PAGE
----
What conceptually became Donkey Kong Goes Bananas, didn't stop there. Realising players could potentially just leave a level running endlessly, and in an effort to add some challenge to each level I pondered adding a time limit to each level, with a generous amount of time in the earlier levels and a more challenging, more limited time limit in later levels. While such a time limit could be easily implemented I felt that there had to be an in-game, narrative reason for a timer, and reimagined the game's goal as being a bomb armed with a timer detonation, but could never envision a set of characters suitable enough to feature in such a game.
Then in more recent years, I was been exposed to two video games that forever changed the concept far beyond Donkey Kong Goes Bananas. The first of these games was an indie title on the Xbox 360 called Swarm, in which the player controlled a swarm of creatures across a level littered with deadly hazards designed to reduce your swarm of creatures to zero, with the goal of each level being to get a set amount of creatures to the end of the level; essentially a platformer variant of the classic Lemmings. The second game I was exposed to was the notorious Plants vs Zombies. Although the sequel has fallen victim to the free to play model and the spin-off Garden Warfare has diluted the franchise into a generic PvP shooter, the original stands as the perfect tower defense game.
Together Donkey Kong Goes Bananas, Swarm, and Plants vs Zombies bled together in my head into an isometric 3D (see Shadowrun Returns pictured above) game in which two forces would face each other for the control of a Nuclear device in the center of the level. One side would use controls similar to Swarm to control a 'swarm' of creatures with the goal being to attack the other forces position forcing them to retreat, and again until the defending force was defending the Nuclear device. The other side would defend against the attackers, retreating if they get overwhelmed or pressing forward to the next barricade if available. The controls for the defenders would be similar to Plants vs Zombies, with the player allocating what type of units to place behind the barricade.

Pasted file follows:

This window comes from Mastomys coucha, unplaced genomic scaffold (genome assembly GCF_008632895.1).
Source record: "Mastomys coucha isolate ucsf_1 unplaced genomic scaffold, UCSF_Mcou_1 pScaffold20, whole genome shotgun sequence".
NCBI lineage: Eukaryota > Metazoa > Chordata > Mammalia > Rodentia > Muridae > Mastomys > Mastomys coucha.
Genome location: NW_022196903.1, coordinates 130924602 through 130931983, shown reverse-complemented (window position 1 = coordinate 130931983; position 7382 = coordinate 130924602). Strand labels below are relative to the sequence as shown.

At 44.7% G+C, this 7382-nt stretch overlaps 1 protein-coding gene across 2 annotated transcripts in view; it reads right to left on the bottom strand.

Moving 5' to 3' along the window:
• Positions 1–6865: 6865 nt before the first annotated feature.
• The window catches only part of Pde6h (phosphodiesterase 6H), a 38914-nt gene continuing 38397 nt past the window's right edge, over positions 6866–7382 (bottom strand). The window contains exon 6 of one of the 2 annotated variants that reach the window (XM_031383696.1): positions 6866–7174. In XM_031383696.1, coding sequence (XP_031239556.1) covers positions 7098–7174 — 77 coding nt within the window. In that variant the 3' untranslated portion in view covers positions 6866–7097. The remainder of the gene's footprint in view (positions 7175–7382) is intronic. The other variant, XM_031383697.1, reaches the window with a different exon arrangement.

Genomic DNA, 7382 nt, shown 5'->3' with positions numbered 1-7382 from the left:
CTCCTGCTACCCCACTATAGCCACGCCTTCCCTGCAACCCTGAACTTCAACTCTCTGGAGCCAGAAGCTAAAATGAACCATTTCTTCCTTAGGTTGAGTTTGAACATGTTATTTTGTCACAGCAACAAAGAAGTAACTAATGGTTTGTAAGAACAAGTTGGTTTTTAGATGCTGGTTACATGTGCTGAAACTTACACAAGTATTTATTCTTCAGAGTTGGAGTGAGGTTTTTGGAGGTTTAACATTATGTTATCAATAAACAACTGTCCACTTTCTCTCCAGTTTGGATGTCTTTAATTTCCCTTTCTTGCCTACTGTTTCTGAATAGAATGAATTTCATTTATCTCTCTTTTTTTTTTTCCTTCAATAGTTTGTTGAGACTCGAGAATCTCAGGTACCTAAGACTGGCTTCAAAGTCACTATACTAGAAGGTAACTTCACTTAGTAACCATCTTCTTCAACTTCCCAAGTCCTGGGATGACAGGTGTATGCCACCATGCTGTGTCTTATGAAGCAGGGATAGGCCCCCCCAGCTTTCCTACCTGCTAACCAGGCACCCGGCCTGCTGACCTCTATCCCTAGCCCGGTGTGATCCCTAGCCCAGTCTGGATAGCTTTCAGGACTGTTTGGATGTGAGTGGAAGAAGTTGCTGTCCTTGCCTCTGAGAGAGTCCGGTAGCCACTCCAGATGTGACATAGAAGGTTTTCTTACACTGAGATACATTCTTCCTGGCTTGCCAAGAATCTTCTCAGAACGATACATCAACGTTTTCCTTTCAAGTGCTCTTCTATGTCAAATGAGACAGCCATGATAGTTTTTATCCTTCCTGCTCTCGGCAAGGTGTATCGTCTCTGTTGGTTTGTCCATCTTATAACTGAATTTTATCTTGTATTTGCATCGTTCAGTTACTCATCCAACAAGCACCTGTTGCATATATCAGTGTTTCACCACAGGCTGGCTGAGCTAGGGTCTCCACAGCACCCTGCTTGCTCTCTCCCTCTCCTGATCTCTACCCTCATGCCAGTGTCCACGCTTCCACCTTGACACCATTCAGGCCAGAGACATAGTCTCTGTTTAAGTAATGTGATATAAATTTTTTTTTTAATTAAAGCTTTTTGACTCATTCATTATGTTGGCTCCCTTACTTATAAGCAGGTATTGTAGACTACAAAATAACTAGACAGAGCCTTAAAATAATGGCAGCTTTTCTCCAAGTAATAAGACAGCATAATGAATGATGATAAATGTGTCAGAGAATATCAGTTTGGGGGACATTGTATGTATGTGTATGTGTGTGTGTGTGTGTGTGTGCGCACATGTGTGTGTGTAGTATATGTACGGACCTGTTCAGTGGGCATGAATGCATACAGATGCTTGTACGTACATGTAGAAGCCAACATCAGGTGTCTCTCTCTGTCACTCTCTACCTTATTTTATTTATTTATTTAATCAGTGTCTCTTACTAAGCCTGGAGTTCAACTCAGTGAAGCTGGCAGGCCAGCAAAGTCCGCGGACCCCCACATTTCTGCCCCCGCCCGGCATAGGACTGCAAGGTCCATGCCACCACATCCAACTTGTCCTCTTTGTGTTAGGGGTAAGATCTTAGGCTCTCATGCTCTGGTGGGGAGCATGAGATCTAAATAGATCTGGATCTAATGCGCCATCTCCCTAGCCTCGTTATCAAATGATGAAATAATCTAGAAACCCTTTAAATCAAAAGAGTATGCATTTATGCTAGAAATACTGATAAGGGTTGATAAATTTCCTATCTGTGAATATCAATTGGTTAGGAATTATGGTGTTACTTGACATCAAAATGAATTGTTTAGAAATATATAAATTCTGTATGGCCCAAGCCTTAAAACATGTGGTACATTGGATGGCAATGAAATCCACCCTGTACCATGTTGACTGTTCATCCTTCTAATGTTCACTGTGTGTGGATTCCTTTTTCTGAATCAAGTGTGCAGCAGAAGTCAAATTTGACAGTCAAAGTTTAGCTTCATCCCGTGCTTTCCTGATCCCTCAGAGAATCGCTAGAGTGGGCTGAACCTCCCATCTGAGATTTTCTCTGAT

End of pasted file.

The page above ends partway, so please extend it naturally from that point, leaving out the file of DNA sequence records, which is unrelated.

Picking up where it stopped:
Finally, being a fan of science-fiction movies I immediately thought of the movie license Aliens, with the Xenomorphs as the Swarm attackers, and the Colonial Marines as the defenders, with the levels being those of an expansive colony or colonies. If the Xenomorphs overwhelmed the Colonial Marines at the last barricade they would destroy the Nuclear device and win the level by subjugating the population of the colony, whereas if the Colonial Marine defenders successfully defended against the Xenomorph attackers then a dropship would fly over, picking them up just before the Nuclear device detonates, eradicating the Xenomorph threat. Even better the game would be playable in multiplayer with up to eight players; four teams of Xenomorphs (spawning in each corner of the map), and four squads of Colonial Marines.
The only issue was that I had originally envisioned this game as an AVP (Aliens vs Predator) title. As such, I had an issue with the Predators. I imagined they would likely be singular; one predator per player (upping the player count to up to twelve players), and that they would likely use the rooftops of the colony (complete with their trademark weaponry, and their optical camouflage) acting as a third side in the conflict. Unfortunately, I am still unsure as to how to implement the Predators in a way that supplements the gameplay without unbalancing the conflict between the Xenomorphs and the Colonial Marines.
This article was written By Gavin and published on 2017-09-14 07:18:11